III. Purpose of LHC
The LHC is an important machine that allows scientists to delve further back in time and into the undiscovered parts of matter. The results from the experiments executed in the LHC are hard to predict since the experimental ideas are at the limits of our understanding. The LHC projects aims to uncover new facts about the origins of our universe and educate us regarding the matter that surrounds us, and that exists in the universe beyond.
CERN (2009) pointed out that the Standard Model of particles and forces can summarize our current knowledge regarding particle physics. This model has been established through different experiments and has been proven to be successful ...view middle of the document...
These cosmological observations have also shown that all the matter that are visible accounts only for 4% of the universe. Physicists search for particles or occurrences that are responsible for existence of dark energy (73%) and dark matter (23%). Dark matter is formed from neutral supersymmetric particles which are still undiscovered. The existence of dark matter was first hinted at in 1933, when it was found out that there is more material in the universe, apparenty hidden in “plain sight.” Its gravitational effect has also been theorized to aid in the increased spinning of galaxies. Dark energy, homogeneously distributed, is presumed to make up approximately 70% of the universe and is related to the vacuum in the space. Due to this even distribution, its gravitational effects in the universe are global. It also tends to accelerate the expansion of the universe caused by repulsive forces. Dark energy’s existence has been confirmed due to the experiments using the Hubble law. The mystery of antimatter is also an unanswered question. Theoretically, matter and antimatter is thought to have been produced in equal amounts during the Big Bang. However, the only observable part of the universe is the matter. The LHC can help provide answers as to hose this happened. Antimatter is bound by limits such as the diffuse cosmic gamma-ray spectrum and inhomogeneties of the cosmic microwave background (CMB). The cosmic gamma rays have been produced from the annihilations during the big band. The amount of the annihilation cross sections, cosmic redshifts, and the distance can lead to the prediction of the existence of gamma rays. For the inhomegeneities in the CMB, the antimatter leads to the heating up of the boundaries and is shown as such in the CMB through density fluctuations. In addition to the existing studies regarding proton-proton collisions, the LHC also covers heavy ion collisions which provide a window to the state of matter that is believed to have been existence in the early universe – the quark-gluon plasma. This plasma is formed through heavy ion collisions at high energies which further forms a bolide of hot, dense matter (CERN, 2009; US/LHC, 2012).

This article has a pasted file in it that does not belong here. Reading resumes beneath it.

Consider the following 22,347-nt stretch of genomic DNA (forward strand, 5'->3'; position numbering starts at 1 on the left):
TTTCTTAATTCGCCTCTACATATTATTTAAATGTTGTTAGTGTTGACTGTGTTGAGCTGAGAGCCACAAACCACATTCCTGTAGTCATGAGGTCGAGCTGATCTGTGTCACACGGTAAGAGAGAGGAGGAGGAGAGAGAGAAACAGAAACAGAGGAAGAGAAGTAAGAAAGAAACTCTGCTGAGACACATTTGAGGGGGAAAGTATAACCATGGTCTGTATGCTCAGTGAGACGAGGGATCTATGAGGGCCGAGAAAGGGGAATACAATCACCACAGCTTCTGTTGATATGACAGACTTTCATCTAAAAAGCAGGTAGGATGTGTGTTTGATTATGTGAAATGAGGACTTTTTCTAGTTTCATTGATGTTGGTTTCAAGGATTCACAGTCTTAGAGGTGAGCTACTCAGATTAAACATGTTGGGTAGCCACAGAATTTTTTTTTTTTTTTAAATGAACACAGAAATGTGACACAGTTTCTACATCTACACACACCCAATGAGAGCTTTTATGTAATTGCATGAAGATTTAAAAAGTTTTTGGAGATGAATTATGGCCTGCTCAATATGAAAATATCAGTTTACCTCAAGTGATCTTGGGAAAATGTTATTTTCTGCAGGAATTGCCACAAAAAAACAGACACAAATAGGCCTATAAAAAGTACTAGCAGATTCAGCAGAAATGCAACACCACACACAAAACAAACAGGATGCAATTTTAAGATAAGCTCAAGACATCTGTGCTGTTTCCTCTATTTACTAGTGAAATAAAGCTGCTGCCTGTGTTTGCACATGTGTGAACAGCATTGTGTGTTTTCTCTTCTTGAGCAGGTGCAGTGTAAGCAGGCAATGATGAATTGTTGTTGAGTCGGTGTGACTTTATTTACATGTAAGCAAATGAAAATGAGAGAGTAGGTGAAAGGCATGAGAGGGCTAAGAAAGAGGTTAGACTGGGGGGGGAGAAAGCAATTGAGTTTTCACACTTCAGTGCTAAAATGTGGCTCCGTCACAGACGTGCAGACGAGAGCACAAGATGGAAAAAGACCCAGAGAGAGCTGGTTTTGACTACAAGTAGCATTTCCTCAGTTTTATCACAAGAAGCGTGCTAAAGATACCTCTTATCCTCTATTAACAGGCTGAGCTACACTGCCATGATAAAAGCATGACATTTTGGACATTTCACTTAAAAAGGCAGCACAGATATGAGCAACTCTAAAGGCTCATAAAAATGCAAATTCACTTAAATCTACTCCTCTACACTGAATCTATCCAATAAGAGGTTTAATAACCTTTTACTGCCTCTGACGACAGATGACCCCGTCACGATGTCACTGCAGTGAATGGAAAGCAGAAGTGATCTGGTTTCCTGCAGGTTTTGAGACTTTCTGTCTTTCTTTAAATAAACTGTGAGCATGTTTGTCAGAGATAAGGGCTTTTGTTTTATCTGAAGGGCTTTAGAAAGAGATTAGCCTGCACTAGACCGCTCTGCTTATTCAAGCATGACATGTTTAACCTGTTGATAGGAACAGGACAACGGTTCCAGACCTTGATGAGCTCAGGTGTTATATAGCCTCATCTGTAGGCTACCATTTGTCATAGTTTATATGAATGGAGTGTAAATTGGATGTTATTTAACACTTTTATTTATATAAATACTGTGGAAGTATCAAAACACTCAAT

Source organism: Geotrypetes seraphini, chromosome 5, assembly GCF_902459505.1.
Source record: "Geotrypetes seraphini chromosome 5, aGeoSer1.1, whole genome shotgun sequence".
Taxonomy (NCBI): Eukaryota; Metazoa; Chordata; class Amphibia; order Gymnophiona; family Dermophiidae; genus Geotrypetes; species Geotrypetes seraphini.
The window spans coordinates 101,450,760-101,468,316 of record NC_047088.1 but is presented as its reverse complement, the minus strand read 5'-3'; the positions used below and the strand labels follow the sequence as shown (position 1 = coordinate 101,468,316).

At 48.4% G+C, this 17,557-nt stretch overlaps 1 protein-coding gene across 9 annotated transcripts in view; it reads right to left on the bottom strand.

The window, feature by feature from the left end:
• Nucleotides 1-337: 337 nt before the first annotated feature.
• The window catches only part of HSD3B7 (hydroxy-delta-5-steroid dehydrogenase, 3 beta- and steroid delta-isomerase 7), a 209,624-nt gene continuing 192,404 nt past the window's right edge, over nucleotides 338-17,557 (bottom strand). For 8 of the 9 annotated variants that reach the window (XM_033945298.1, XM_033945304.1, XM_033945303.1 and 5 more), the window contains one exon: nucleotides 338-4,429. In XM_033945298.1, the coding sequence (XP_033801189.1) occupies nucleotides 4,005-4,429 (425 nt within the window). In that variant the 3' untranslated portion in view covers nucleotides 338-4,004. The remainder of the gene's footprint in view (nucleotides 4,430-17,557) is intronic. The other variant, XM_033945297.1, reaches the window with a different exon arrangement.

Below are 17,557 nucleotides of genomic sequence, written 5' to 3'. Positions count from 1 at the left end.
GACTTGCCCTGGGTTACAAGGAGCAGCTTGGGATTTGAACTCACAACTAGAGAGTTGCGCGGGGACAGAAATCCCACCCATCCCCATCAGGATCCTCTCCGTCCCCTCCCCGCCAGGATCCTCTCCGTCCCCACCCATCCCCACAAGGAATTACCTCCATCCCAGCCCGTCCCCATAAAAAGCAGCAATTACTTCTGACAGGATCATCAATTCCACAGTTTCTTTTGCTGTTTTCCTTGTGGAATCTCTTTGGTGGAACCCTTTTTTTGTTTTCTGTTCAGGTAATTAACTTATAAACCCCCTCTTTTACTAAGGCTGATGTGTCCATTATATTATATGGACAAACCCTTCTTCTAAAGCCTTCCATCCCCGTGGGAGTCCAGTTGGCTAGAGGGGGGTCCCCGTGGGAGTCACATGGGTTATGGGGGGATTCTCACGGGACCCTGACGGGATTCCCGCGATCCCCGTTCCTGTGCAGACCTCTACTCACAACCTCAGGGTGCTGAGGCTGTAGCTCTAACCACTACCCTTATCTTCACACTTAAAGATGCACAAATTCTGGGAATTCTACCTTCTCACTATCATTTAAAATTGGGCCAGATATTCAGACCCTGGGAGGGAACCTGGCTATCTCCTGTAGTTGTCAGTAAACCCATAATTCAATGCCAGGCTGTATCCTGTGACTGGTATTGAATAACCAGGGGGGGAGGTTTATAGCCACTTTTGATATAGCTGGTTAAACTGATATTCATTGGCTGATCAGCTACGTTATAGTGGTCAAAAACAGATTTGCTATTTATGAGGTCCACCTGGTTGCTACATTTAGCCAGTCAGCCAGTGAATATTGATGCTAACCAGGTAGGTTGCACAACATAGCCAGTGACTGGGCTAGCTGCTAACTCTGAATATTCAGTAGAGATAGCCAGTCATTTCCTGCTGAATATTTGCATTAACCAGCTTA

IV. LHC detectors
In tracking and charactering the collision of different particles, detectors are used for monitoring and observing more information from the process. The charge and the momentum can be detected using the analysis of the collision from the detectors. The principle of particle detectors is very simple although the practice can be more complex. There are seven constructed detectors complementing the LHC, and two of them are particle detectors for general-purpose use: the ATLAS experiment and the Compact Muon Solenoid experiment (CMS) (CERN, 2009).
ATLAS is a large particle detector used for the general purpose of detecting particles. The main features of ATLAS include a large circular magnet system to search for the supersymmetry (SUSY) and the Higgs boson. The size of ATLAS...